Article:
Matching Items (2)
- All Subjects: Carbon Sequestration
- All Subjects: Bipyridine
- Genre: Academic theses
- Creators: Middleton, Richard
- Creators: Ranjan, Rajeev
- Status: Published
Increasing concentrations of carbon dioxide in the atmosphere will inevitably lead to long-term changes in climate that can have serious consequences. Controlling anthropogenic emission of carbon dioxide into the atmosphere, however, represents a significant technological challenge. Various chemical approaches have been suggested, perhaps the most promising of these is based on electrochemical trapping of carbon dioxide using pyridine and derivatives. Optimization of this process requires a detailed understanding of the mechanisms of the reactions of reduced pyridines with carbon dioxide, which are not currently well known. This thesis describes a detailed mechanistic study of the nucleophilic and Bronsted basic properties of the radical anion of bipyridine as a model pyridine derivative, formed by one-electron reduction, with particular emphasis on the reactions with carbon dioxide. A time-resolved spectroscopic method was used to characterize the key intermediates and determine the kinetics of the reactions of the radical anion and its protonated radical form. Using a pulsed nanosecond laser, the bipyridine radical anion could be generated in-situ in less than 100 ns, which allows fast reactions to be monitored in real time. The bipyridine radical anion was found to be a very powerful one-electron donor, Bronsted base and nucleophile. It reacts by addition to the C=O bonds of ketones with a bimolecular rate constant around 1* 107 M-1 s-1. These are among the fastest nucleophilic additions that have been reported in literature. Temperature dependence studies demonstrate very low activation energies and large Arrhenius pre-exponential parameters, consistent with very high reactivity. The kinetics of E2 elimination, where the radical anion acts as a base, and SN2 substitution, where the radical anion acts as a nucleophile, are also characterized by large bimolecular rate constants in the range ca. 106 - 107 M-1 s-1. The pKa of the bipyridine radical anion was measured using a kinetic method and analysis of the data using a Marcus theory model for proton transfer. The bipyridine radical anion is found to have a pKa of 40±5 in DMSO. The reorganization energy for the proton transfer reaction was found to be 70±5 kJ/mol. The bipyridine radical anion was found to react very rapidly with carbon dioxide, with a bimolecular rate constant of 1* 108 M-1 s-1 and a small activation energy, whereas the protonated radical reacted with carbon dioxide with a rate constant that was too small to measure. The kinetic and thermodynamic data obtained in this work can be used to understand the mechanisms of the reactions of pyridines with carbon dioxide under reducing conditions.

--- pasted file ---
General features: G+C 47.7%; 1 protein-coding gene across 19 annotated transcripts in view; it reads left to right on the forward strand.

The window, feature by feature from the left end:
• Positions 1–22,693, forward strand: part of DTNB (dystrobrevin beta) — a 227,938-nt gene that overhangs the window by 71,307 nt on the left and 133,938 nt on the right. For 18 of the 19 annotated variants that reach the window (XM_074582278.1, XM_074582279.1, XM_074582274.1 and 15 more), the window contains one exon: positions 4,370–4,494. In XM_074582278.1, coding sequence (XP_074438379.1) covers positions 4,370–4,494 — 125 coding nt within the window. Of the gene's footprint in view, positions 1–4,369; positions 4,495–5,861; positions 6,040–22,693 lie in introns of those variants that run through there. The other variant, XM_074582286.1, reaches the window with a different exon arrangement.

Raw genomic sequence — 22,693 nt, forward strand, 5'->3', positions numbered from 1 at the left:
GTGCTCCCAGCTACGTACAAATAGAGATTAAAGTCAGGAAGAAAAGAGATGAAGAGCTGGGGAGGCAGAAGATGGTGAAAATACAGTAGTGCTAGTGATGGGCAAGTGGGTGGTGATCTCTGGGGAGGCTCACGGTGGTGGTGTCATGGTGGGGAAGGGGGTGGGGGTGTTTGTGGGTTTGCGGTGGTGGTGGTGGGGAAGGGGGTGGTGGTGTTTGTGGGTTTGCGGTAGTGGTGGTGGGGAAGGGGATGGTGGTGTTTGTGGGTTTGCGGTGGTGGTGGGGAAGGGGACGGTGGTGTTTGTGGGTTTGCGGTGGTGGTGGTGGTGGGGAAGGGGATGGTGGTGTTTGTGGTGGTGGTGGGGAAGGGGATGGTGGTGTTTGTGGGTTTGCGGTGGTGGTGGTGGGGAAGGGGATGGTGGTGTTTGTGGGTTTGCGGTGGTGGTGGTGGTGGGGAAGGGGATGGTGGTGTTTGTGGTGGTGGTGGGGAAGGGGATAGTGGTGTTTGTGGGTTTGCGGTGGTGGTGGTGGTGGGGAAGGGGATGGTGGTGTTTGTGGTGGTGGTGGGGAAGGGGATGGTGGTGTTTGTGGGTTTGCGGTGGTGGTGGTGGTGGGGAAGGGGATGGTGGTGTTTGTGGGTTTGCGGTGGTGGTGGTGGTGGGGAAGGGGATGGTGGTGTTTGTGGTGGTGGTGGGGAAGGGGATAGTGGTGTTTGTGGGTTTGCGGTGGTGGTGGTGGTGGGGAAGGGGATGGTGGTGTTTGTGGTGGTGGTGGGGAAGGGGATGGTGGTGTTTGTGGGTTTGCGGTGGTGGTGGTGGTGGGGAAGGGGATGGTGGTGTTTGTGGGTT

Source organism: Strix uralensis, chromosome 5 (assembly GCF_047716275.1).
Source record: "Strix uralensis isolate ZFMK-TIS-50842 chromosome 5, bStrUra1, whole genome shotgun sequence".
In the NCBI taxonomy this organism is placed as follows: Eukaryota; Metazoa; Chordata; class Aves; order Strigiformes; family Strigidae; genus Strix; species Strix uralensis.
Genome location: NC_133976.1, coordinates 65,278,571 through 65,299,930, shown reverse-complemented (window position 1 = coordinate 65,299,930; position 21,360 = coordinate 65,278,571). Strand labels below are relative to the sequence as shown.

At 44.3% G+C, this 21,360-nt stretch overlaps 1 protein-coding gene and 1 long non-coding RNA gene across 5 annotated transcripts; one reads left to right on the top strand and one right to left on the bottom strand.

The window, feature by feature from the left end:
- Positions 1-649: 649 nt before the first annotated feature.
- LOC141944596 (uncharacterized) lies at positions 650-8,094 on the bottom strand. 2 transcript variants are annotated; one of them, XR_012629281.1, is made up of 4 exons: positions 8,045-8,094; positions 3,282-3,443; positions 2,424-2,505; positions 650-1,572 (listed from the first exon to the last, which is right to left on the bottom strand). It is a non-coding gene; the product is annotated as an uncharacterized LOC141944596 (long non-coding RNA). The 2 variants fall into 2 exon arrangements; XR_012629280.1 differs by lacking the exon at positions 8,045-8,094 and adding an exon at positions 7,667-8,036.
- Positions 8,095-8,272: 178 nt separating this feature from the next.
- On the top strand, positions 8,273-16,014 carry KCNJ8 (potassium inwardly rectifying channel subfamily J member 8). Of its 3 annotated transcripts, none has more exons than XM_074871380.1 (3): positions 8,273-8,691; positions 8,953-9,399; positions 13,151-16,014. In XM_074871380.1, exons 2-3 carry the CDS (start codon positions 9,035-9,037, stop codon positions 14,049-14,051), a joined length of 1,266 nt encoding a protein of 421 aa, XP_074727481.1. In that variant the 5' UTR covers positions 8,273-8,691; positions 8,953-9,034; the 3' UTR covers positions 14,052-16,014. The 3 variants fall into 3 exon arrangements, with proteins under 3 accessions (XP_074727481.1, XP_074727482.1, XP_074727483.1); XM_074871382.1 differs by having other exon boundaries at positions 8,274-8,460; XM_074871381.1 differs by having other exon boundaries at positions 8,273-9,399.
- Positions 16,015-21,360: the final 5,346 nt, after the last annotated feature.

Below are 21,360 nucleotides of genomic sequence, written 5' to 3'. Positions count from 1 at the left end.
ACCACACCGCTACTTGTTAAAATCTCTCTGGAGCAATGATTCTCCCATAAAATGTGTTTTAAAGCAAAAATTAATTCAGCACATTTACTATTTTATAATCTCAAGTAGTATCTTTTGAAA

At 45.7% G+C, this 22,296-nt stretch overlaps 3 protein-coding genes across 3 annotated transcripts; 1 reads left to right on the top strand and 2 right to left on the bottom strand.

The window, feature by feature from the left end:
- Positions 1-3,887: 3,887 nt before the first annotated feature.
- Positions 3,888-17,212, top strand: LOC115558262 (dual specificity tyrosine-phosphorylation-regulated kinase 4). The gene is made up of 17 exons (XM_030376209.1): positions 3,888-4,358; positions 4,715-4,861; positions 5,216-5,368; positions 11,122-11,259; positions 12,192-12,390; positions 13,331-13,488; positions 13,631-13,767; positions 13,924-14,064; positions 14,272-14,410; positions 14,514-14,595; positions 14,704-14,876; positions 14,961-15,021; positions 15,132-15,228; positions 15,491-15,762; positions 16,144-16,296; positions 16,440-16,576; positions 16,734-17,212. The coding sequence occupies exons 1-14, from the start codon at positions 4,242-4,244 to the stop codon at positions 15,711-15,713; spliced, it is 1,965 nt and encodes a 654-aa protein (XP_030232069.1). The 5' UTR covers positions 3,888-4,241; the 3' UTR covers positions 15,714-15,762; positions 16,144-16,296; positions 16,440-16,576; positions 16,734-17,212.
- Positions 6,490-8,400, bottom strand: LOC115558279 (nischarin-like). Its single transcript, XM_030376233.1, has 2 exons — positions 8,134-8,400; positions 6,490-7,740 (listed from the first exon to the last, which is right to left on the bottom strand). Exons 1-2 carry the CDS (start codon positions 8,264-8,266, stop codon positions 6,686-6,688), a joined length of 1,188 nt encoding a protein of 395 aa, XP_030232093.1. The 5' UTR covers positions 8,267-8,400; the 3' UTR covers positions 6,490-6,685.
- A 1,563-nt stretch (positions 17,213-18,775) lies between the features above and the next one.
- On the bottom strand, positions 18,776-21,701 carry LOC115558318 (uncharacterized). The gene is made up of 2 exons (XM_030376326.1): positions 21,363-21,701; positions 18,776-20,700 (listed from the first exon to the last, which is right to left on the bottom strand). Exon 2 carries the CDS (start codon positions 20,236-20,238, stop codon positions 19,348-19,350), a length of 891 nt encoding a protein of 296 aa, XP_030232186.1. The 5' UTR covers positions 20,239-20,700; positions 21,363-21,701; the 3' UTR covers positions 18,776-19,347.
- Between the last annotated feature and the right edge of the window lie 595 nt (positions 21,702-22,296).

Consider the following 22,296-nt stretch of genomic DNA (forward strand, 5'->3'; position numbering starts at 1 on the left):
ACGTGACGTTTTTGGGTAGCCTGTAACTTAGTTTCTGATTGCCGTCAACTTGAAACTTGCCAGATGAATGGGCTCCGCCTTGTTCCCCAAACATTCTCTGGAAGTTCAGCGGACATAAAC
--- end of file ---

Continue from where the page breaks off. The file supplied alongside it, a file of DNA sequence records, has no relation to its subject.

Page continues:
Carbon Capture and Storage (CCS) is a climate stabilization strategy that prevents CO2 emissions from entering the atmosphere. Despite its benefits, impactful CCS projects require large investments in infrastructure, which could deter governments from implementing this strategy. In this sense, the development of innovative tools to support large-scale cost-efficient CCS deployment decisions is critical for climate change mitigation. This thesis proposes an improved mathematical formulation for the scalable infrastructure model for CCS (SimCCS), whose main objective is to design a minimum-cost pipe network to capture, transport, and store a target amount of CO2. Model decisions include source, reservoir, and pipe selection, as well as CO2 amounts to capture, store, and transport. By studying the SimCCS optimal solution and the subjacent network topology, new valid inequalities (VI) are proposed to strengthen the existing mathematical formulation. These constraints seek to improve the quality of the linear relaxation solutions in the branch and bound algorithm used to solve SimCCS. Each VI is explained with its intuitive description, mathematical structure and examples of resulting improvements. Further, all VIs are validated by assessing the impact of their elimination from the new formulation. The validated new formulation solves the 72-nodes Alberta problem up to 7 times faster than the original model. The upgraded model reduces the computation time required to solve SimCCS in 72% of randomly generated test instances, solving SimCCS up to 200 times faster. These formulations can be tested and then applied to enhance variants of the SimCCS and general fixed-charge network flow problems. Finally, an experience from testing a Benders decomposition approach for SimCCS is discussed and future scope of probable efficient solution-methods is outlined.